There are reasons why an open debate about the role of money in politics has been stymied. It goes without saying that a truly honest conversation about the formulation of public policy is bound to make the vast majority of elected officials uneasy. The relatively small group at the top of the income spectrum is in a position where they can exert their leverage, directly or indirectly, to muddy the water and silence dissent. In some cases the mere threat of reprisal is enough to quell voices of opposition.
The 1st edition of The Rootkit Arsenal, published back in the summer of 2009, included a short epilogue that raised questions about the underlying integrity of the political system in the United States. It used the metaphor of a malware infestation to discuss aspects of popular participation and means of control. In preparing the forthcoming 2nd edition, this material has been extended and explores territory that has just barely received attention from the major news outlets. Though the publisher has opted not to include this content, it has been made available here.
In this article from the Daily Beast we see the U.S. government admitting that the Significant Activity reports in question (the documents contained in the Iraq and Afghan war logs) did NOT contain information that would compromise our key sources.
"Would a SIGACT, if it was released, compromise our key sources?"
National security is the perfect apology, an all-purpose justification used to marginalize us and give free reign to those who would abuse it. -BB(2011-12-18)
This op-ed, written by two retired four-star Marine generals, notes that U.S. legislators believe that we must choose between our safety and our ideals:
"One provision would authorize the military to indefinitely detain without charge people suspected of involvement with terrorism, including United States citizens apprehended on American soil. Due process would be a thing of the past. Some claim that this provision would merely codify existing practice. Current law empowers the military to detain people caught on the battlefield, but this provision would expand the battlefield to include the United States -- and hand Osama bin Laden an unearned victory long after his well-earned demise."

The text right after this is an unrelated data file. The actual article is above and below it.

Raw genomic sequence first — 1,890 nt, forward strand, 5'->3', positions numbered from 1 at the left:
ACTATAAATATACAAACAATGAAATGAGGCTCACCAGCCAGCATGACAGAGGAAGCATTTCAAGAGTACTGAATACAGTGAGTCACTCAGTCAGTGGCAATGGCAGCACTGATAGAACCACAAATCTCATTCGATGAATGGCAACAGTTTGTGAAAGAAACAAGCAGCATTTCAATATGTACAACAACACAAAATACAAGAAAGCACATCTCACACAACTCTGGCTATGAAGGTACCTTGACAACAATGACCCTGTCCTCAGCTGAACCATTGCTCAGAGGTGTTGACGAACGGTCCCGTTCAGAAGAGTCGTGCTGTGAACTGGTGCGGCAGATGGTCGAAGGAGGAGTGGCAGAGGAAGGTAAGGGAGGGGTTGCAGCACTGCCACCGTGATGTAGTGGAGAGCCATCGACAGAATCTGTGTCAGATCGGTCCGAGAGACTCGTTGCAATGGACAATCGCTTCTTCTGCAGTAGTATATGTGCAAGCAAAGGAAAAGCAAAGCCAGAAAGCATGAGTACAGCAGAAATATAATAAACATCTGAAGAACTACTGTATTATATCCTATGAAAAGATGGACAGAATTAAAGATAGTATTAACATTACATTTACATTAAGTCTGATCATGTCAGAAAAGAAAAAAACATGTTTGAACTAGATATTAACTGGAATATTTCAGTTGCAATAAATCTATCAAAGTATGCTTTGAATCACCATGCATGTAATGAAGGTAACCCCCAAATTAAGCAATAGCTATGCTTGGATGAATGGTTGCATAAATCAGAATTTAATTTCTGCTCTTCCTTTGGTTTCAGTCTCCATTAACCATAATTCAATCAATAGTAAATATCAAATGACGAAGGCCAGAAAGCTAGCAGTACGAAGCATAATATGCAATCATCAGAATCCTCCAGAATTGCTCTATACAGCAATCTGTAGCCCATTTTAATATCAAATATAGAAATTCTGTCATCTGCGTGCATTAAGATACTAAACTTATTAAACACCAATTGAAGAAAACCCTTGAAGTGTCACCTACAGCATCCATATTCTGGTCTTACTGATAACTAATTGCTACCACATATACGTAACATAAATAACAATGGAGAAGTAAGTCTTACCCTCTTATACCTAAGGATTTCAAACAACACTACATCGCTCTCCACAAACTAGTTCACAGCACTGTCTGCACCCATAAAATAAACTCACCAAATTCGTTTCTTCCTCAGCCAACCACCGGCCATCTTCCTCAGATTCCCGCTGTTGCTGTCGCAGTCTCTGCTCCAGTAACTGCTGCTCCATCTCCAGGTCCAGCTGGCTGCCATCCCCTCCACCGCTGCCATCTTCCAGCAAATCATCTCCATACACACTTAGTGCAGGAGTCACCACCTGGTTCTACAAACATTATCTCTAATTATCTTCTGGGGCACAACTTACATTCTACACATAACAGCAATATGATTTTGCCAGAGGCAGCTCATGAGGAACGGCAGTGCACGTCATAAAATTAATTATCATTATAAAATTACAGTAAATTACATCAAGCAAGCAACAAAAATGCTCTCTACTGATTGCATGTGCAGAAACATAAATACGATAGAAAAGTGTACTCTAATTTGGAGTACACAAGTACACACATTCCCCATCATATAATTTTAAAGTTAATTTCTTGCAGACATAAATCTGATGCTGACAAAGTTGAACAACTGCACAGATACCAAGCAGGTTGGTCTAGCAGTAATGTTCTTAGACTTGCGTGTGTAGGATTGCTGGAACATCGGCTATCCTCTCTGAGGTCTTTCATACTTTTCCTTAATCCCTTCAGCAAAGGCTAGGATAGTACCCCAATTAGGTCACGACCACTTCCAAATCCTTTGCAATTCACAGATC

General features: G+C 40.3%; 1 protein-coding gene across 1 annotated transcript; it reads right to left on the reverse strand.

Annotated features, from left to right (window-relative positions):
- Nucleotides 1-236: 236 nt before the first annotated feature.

"A hollowed-out country like the this one, which is under-funding education, health care, infrastructure investment, research, and environmental protection, while its governing class steadily disenfranchises, disempowers, and impoverishes the public while systematically taking away their right to protest, is ultimately doomed."
Dana Priest has reported, on the vast domestic security apparatus that was built up in the wake of 9/11. Re-visit the above op-ed one more time and consider this development. Then consider who funds all those lobbyists in D.C. -BB(2011-12-17)
"The Forbes list reveals that six Waltons -- all children (one daughter-in-law) of Sam or James 'Bud' Walton the founders of Wal-Mart -- were on the list. The combined worth of the Walton six was $69.7 billion in 2007 -- which equated to the total wealth of the entire bottom thirty percent!"
Six people own more than the bottom 30%. Can you imagine the political influence these six people have? Somebody funds all those lobbyists. It's only natural that these people have moved to cut back on employee benefits. -BB(2011-12-15)
Related: The Guardian reports that the top one percent received 27-40% pay hikes last year. How are you doing?
David Samuels provides a degree of clarity to what's really at stake.
"The fact that so many prominent old school journalists are attacking him with such unbridled force is a symptom of the failure of traditional reporting methods to penetrate a culture of official secrecy that has grown by leaps and bounds since 9/11, and threatens the functioning of a free press as a cornerstone of democracy."
"The result of this classification mania is the division of the public into two distinct groups: those who are privy to the actual conduct of American policy, but are forbidden to write or talk about it, and the uninformed public, which becomes easy prey for the official lies exposed in the Wikileaks documents"
John Young of Cryptome chimes in about the media's double standard:
"This scapegoating of WikiLeaks and Assange by the New York Times counsel commences a defense against prosecution for conspiracy. Expect all those who have profited from the WikiLeaks salacious material and worldwide consumption of it, including the WSJ, will do the same. Official secrecy is the biggest cause of leaks, and nobody leaks more than governments and lawyers in their own interest, under guise of national security, law and order, fair play, and other dissimulation."
The media relies heavily on the government as a source of information. You can expect the major outlets to tow the line. -BB(2011-12-14)
While critics have claimed a lack of focus, this is just misinformation. As Robert Fisk explains, people are outraged because: